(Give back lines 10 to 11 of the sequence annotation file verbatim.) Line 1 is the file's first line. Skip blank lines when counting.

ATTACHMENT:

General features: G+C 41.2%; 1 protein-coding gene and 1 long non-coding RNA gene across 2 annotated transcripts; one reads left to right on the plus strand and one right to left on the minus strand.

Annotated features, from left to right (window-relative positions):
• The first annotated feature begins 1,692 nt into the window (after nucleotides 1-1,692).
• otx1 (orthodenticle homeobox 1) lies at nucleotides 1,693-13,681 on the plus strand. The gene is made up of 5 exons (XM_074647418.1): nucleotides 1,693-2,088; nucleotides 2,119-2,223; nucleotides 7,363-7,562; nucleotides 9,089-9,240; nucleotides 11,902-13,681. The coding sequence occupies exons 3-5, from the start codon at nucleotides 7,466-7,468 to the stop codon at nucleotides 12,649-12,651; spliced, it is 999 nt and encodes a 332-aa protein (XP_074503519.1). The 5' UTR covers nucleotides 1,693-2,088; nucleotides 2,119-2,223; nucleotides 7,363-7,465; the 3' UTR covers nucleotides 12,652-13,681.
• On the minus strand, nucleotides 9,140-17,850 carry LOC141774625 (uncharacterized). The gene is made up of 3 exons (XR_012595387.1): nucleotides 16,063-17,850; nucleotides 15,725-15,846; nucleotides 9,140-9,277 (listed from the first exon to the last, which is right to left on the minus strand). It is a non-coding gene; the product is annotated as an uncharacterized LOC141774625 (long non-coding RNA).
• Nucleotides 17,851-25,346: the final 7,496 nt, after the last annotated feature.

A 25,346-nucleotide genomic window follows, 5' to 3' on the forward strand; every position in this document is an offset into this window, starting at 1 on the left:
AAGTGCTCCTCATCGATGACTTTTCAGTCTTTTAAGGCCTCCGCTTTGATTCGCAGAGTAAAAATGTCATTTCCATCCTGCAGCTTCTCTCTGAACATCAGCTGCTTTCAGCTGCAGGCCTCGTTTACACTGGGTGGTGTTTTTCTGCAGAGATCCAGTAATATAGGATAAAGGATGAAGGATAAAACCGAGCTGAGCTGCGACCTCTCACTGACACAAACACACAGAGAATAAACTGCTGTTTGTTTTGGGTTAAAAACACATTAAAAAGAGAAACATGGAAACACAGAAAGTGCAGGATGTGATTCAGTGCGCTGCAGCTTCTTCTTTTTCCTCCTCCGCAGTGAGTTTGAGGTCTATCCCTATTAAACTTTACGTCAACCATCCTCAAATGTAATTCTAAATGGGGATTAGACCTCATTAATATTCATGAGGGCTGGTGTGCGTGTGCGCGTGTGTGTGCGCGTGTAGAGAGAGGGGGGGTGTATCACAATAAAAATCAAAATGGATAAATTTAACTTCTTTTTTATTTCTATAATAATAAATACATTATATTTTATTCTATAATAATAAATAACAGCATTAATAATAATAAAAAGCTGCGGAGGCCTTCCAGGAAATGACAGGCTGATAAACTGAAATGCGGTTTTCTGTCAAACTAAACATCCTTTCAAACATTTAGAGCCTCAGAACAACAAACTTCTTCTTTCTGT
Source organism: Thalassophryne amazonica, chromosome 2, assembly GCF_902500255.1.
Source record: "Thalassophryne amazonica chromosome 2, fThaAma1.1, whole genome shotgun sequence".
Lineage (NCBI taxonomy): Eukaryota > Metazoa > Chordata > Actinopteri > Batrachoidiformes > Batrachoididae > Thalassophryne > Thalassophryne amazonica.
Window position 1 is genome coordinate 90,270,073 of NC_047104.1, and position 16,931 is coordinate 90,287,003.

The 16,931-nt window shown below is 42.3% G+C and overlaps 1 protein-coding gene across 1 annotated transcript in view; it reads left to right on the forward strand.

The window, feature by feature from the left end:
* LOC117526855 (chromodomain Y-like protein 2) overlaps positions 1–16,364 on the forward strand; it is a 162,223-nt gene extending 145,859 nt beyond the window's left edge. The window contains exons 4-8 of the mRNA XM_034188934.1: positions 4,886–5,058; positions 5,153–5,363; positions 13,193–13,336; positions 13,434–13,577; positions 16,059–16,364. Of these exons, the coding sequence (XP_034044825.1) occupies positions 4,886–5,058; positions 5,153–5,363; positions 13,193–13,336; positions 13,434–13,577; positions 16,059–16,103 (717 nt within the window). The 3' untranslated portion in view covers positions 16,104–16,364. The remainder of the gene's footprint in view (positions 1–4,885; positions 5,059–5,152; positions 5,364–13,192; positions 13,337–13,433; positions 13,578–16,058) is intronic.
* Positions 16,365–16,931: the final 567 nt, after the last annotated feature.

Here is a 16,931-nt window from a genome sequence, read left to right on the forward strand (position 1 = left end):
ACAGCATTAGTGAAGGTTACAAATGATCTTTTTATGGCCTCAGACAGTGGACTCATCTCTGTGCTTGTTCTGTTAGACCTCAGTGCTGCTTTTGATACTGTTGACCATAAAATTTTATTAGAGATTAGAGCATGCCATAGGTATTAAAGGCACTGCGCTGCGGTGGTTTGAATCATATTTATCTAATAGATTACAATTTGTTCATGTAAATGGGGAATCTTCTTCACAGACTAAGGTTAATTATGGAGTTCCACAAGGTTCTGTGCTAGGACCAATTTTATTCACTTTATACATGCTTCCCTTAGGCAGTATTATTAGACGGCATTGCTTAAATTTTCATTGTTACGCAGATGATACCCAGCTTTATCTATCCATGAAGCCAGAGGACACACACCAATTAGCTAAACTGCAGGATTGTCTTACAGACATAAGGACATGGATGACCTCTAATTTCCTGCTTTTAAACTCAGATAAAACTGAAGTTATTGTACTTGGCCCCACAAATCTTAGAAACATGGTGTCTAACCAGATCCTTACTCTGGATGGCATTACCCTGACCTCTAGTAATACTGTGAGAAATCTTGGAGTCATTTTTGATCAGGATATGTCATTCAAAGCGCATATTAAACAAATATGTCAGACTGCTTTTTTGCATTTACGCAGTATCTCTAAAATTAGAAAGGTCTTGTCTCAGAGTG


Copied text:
Source record: "Thalassophryne amazonica chromosome 2, fThaAma1.1, whole genome shotgun sequence".
Lineage (NCBI taxonomy): Eukaryota > Metazoa > Chordata > Actinopteri > Batrachoidiformes > Batrachoididae > Thalassophryne > Thalassophryne amazonica.